Thursday, May 26, 2011

Literature of Mourning


If nothing else, literature of mourning helps readers to understand their emotions and join a community of those who have experienced the same vacuum after a loss.

In this slow grieving period after losing my aunt, I’ve found the most comfort in three books:

Roland Barthes’ Mourning Diaries 
Anne Carson’s Nox 
Kevin Young’s edited poetry anthology The Art of Losing 

The business of creating art from grief is a sticky, although necessary, one. In Mourning Diaries, Barthes writes, “I don’t want to talk about it, for fear of making literature out of it – or without being sure of not doing so – although as a matter of fact literature originates within these truths” (23). His book is a collection of notes, at times fragments, that was not intentionally organized for publication. He wrote these notes after his mother passed. A few of the original notes were published on the New Yorker’s blog.  His haunting observations, memories and facing of his sadness offer both literature and truth to the reader.

Like Barthes, Carson focuses on one relative. She elegizes through memories, drawings, pictures, letters, history and myth, altered dictionary definitions of ancient Greek words and creates a memory book her brother who was mostly absent throughout her life. The absence, then and after his passing, is present throughout the text. To add to the intimacy, Nox was published as one continuous sheet and placed in a box. (See the box and scroll in this short video.)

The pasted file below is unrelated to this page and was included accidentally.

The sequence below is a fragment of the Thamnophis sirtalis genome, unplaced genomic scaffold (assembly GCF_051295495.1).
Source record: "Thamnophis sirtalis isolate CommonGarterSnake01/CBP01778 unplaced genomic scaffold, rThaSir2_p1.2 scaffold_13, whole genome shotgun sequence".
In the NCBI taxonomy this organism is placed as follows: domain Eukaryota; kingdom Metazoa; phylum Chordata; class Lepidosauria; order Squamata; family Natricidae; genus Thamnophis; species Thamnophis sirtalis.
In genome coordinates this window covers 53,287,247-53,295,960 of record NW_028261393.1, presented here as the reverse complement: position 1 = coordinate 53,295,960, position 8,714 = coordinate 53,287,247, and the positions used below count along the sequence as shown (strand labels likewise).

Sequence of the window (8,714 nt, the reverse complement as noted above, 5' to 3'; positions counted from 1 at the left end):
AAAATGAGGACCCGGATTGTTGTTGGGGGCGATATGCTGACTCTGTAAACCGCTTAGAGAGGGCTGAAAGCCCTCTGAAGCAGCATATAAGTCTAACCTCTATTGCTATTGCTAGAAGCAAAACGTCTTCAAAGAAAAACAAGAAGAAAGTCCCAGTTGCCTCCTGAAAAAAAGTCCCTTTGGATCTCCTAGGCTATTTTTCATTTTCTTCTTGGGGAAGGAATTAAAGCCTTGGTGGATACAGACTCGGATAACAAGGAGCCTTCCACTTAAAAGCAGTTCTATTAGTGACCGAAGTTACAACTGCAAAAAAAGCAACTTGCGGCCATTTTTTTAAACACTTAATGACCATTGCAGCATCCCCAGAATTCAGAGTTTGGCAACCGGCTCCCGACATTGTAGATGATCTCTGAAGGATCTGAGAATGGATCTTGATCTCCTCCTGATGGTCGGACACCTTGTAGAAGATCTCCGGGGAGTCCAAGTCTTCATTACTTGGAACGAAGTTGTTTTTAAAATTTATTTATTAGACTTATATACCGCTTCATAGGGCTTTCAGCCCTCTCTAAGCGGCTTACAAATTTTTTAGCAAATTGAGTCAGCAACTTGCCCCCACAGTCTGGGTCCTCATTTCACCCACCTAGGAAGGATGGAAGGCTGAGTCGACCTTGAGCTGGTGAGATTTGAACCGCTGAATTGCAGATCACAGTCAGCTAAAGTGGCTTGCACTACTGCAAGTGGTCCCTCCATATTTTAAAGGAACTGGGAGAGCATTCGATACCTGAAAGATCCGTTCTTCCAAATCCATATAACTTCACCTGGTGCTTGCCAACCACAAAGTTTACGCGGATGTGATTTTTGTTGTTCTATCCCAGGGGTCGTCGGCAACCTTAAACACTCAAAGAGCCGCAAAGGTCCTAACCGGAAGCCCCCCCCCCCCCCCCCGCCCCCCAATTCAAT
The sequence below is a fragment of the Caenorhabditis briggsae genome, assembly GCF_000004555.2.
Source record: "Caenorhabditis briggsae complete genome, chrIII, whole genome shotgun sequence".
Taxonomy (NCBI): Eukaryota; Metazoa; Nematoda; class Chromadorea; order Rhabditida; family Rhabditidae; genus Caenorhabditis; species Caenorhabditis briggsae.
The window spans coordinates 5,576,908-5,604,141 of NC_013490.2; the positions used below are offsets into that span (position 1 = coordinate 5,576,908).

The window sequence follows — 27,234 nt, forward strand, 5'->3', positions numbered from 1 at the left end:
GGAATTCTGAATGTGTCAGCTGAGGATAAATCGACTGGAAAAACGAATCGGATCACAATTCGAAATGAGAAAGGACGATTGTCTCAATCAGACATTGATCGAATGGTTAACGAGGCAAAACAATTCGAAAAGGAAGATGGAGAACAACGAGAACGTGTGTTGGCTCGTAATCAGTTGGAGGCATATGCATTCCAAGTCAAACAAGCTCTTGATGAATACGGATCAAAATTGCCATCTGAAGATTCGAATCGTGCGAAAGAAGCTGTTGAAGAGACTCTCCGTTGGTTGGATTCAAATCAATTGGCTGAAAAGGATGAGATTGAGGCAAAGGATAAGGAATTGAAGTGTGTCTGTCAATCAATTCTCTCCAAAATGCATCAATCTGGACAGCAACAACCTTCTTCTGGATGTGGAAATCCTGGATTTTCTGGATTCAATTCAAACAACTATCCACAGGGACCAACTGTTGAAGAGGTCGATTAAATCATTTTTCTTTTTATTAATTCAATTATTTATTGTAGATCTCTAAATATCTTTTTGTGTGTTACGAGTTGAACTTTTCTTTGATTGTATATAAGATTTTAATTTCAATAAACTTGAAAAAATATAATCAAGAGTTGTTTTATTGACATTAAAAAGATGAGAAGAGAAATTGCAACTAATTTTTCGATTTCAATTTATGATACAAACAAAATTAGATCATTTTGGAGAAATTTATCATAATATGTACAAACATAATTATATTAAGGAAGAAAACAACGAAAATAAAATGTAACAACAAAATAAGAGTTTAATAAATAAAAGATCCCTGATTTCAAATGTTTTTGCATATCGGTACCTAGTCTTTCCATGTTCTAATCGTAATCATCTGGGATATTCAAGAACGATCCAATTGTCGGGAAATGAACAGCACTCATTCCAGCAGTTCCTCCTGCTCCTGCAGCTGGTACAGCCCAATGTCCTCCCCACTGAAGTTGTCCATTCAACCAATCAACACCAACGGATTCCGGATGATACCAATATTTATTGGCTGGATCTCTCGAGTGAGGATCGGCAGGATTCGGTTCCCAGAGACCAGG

In the review of Nox in the New Yorker, O’Rourke reminds us:  “Grief is paradoxical: you know you must let go and yet letting go cannot happen immediately. The literature of mourning enacts that dilemma; its solace is mainly in the ritual of remembering the dead and then saying, There is no solace and also, This has been going on a long time.”

Kevin Young, after losing his father suddenly, edited The Art of Losing, an anthology of poems of grief and healing. I am sure that I am not the only one to want to thank you for doing so. He has gathered together classic and contemporary poets under the headings of Reckoning, Regret, Remembrance, Ritual, Recovery and Redemption (there are additional lists in the back of the book.) As if grieving together with the reader, we move through the wide range of emotions. He reminds us in the introduction, “Though dedicated to the dead, in a crucial way elegies are written for the living.” You can hear him read some of his own poems on NPR.

There are many more books on the same subject, of course. I remember poet Laure-Anne Bosselaar telling our MFA poetry workshop at Sarah Lawrence that most poems come from a sense of longing. How could we not write about our grief? I’ve listed these books and others in my Amazon store

What other books would you recommend?

1 comment:

Anonymous said...

Thank you for sharing these useful resources! - DB